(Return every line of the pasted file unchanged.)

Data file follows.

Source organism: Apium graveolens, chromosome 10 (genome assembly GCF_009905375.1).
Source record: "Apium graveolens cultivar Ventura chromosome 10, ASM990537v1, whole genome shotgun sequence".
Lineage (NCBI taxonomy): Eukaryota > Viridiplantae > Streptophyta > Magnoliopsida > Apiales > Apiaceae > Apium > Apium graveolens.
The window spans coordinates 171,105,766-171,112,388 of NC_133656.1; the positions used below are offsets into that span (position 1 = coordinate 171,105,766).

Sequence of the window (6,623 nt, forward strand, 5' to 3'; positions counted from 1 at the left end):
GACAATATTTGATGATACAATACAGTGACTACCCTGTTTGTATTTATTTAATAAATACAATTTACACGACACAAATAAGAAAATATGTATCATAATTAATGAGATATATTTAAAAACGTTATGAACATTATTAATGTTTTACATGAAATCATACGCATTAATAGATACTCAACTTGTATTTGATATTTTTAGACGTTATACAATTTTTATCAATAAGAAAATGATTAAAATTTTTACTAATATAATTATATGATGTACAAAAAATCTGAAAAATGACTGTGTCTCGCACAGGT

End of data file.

Source organism: Apium graveolens, chromosome 10 (genome assembly GCF_009905375.1).
Source record: "Apium graveolens cultivar Ventura chromosome 10, ASM990537v1, whole genome shotgun sequence".
Lineage (NCBI taxonomy): Eukaryota > Viridiplantae > Streptophyta > Magnoliopsida > Apiales > Apiaceae > Apium > Apium graveolens.
The window spans coordinates 171,105,766-171,112,388 of NC_133656.1; the positions used below are offsets into that span (position 1 = coordinate 171,105,766).

Sequence of the window (6,623 nt, forward strand, 5' to 3'; positions counted from 1 at the left end):
GACAATATTTGATGATACAATACAGTGACTACCCTGTTTGTATTTATTTAATAAATACAATTTACACGACACAAATAAGAAAATATGTATCATAATTAATGAGATATATTTAAAAACGTTATGAACATTATTAATGTTTTACATGAAATCATACGCATTAATAGATACTCAACTTGTATTTGATATTTTTAGACGTTATACAATTTTTATCAATAAGAAAATGATTAAAATTTTTACTAATATAATTATATGATGTACAAAAAATCTGAAAAATGACTGTGTCTCGCACAGGT